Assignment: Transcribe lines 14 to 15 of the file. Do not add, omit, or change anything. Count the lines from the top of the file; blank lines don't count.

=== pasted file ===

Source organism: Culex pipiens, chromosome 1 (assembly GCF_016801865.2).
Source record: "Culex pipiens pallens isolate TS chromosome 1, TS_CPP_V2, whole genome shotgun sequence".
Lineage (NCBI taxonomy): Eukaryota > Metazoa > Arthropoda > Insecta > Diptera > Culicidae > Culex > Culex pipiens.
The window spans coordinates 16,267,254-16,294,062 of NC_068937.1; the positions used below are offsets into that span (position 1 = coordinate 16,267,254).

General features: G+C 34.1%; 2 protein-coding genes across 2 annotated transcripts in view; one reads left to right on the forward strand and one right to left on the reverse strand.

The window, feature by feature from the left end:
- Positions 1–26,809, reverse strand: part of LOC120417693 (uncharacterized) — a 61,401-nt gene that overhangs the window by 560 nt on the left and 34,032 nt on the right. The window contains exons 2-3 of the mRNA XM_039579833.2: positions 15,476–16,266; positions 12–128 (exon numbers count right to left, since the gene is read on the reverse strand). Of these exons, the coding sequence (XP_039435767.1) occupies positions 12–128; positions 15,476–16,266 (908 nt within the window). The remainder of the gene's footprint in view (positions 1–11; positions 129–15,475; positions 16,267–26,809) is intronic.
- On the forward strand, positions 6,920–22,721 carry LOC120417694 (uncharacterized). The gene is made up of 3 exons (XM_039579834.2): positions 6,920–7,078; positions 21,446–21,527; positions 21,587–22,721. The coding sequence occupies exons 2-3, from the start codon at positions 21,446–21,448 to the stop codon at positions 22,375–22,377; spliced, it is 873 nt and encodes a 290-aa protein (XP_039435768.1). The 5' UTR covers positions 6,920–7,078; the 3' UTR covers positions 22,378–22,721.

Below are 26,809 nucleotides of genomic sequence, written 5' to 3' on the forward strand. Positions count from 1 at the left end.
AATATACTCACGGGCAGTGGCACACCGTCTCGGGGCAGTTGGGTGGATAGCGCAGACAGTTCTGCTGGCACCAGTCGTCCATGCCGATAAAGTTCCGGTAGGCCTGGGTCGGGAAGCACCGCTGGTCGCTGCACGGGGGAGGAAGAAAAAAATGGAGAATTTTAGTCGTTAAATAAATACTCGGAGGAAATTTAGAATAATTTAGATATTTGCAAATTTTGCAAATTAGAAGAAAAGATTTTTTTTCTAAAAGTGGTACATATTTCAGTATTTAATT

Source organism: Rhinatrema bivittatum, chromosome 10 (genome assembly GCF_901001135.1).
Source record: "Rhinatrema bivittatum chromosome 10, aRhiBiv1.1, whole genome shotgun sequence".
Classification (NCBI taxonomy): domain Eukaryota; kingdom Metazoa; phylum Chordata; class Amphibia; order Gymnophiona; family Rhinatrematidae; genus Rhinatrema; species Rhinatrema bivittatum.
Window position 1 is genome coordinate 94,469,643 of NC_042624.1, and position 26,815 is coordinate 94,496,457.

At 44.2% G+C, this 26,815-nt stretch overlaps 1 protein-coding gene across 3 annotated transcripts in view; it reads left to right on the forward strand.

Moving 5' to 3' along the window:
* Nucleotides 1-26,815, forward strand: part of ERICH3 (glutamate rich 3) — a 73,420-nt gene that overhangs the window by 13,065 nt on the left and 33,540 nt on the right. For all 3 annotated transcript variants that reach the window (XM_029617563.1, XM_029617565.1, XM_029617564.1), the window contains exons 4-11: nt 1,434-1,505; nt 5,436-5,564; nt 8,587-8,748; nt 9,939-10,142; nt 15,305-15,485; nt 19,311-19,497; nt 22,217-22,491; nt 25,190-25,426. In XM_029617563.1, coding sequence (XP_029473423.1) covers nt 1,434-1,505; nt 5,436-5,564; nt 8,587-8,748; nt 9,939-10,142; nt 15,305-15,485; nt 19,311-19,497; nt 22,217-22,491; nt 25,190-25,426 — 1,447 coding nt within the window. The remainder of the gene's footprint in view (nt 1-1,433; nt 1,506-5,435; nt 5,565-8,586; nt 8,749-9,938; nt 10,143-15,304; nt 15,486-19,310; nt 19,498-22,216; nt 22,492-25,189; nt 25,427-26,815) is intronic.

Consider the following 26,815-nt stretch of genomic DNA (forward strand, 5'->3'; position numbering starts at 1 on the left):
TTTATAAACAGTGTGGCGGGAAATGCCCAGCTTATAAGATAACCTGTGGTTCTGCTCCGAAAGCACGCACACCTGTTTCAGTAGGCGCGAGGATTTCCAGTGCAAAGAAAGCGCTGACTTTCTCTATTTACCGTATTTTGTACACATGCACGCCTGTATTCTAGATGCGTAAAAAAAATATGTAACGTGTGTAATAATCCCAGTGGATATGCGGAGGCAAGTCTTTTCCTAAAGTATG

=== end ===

Window position 1 is genome coordinate 94,469,643 of NC_042624.1, and position 26,815 is coordinate 94,496,457.

At 44.2% G+C, this 26,815-nt stretch overlaps 1 protein-coding gene across 3 annotated transcripts in view; it reads left to right on the forward strand.